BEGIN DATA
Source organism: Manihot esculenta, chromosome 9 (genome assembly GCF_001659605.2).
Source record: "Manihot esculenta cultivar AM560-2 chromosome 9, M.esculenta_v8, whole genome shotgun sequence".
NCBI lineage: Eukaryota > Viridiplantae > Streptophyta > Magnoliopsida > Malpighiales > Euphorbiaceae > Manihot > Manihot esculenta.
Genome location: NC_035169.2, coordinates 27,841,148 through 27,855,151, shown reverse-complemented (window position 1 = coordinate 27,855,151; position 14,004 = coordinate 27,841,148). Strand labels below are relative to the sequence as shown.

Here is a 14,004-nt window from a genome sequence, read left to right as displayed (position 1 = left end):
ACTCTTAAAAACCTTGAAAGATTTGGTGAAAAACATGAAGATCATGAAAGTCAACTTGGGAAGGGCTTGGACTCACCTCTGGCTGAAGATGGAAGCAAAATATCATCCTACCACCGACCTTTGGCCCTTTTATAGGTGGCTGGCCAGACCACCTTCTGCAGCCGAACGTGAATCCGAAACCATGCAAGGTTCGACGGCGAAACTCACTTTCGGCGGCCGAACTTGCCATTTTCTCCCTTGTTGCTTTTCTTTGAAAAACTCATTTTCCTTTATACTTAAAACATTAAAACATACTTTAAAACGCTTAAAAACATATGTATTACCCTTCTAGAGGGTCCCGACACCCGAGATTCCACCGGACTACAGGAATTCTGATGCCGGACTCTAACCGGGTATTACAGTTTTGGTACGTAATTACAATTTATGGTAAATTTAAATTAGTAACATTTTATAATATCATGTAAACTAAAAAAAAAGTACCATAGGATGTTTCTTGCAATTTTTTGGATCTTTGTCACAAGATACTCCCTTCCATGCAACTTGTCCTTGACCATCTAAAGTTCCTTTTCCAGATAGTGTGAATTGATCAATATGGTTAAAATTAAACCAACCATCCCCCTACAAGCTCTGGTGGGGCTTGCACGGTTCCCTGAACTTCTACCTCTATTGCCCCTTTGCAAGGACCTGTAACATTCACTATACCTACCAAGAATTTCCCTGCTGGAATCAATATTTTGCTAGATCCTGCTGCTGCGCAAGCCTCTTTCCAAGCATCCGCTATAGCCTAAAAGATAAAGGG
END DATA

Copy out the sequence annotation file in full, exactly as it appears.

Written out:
Source organism: Manihot esculenta, chromosome 9 (genome assembly GCF_001659605.2).
Source record: "Manihot esculenta cultivar AM560-2 chromosome 9, M.esculenta_v8, whole genome shotgun sequence".
NCBI lineage: Eukaryota > Viridiplantae > Streptophyta > Magnoliopsida > Malpighiales > Euphorbiaceae > Manihot > Manihot esculenta.
Genome location: NC_035169.2, coordinates 27,841,148 through 27,855,151, shown reverse-complemented (window position 1 = coordinate 27,855,151; position 14,004 = coordinate 27,841,148). Strand labels below are relative to the sequence as shown.

Here is a 14,004-nt window from a genome sequence, read left to right as displayed (position 1 = left end):
ACTCTTAAAAACCTTGAAAGATTTGGTGAAAAACATGAAGATCATGAAAGTCAACTTGGGAAGGGCTTGGACTCACCTCTGGCTGAAGATGGAAGCAAAATATCATCCTACCACCGACCTTTGGCCCTTTTATAGGTGGCTGGCCAGACCACCTTCTGCAGCCGAACGTGAATCCGAAACCATGCAAGGTTCGACGGCGAAACTCACTTTCGGCGGCCGAACTTGCCATTTTCTCCCTTGTTGCTTTTCTTTGAAAAACTCATTTTCCTTTATACTTAAAACATTAAAACATACTTTAAAACGCTTAAAAACATATGTATTACCCTTCTAGAGGGTCCCGACACCCGAGATTCCACCGGACTACAGGAATTCTGATGCCGGACTCTAACCGGGTATTACAGTTTTGGTACGTAATTACAATTTATGGTAAATTTAAATTAGTAACATTTTATAATATCATGTAAACTAAAAAAAAAGTACCATAGGATGTTTCTTGCAATTTTTTGGATCTTTGTCACAAGATACTCCCTTCCATGCAACTTGTCCTTGACCATCTAAAGTTCCTTTTCCAGATAGTGTGAATTGATCAATATGGTTAAAATTAAACCAACCATCCCCCTACAAGCTCTGGTGGGGCTTGCACGGTTCCCTGAACTTCTACCTCTATTGCCCCTTTGCAAGGACCTGTAACATTCACTATACCTACCAAGAATTTCCCTGCTGGAATCAATATTTTGCTAGATCCTGCTGCTGCGCAAGCCTCTTTCCAAGCATCCGCTATAGCCTAAAAGATAAAGGG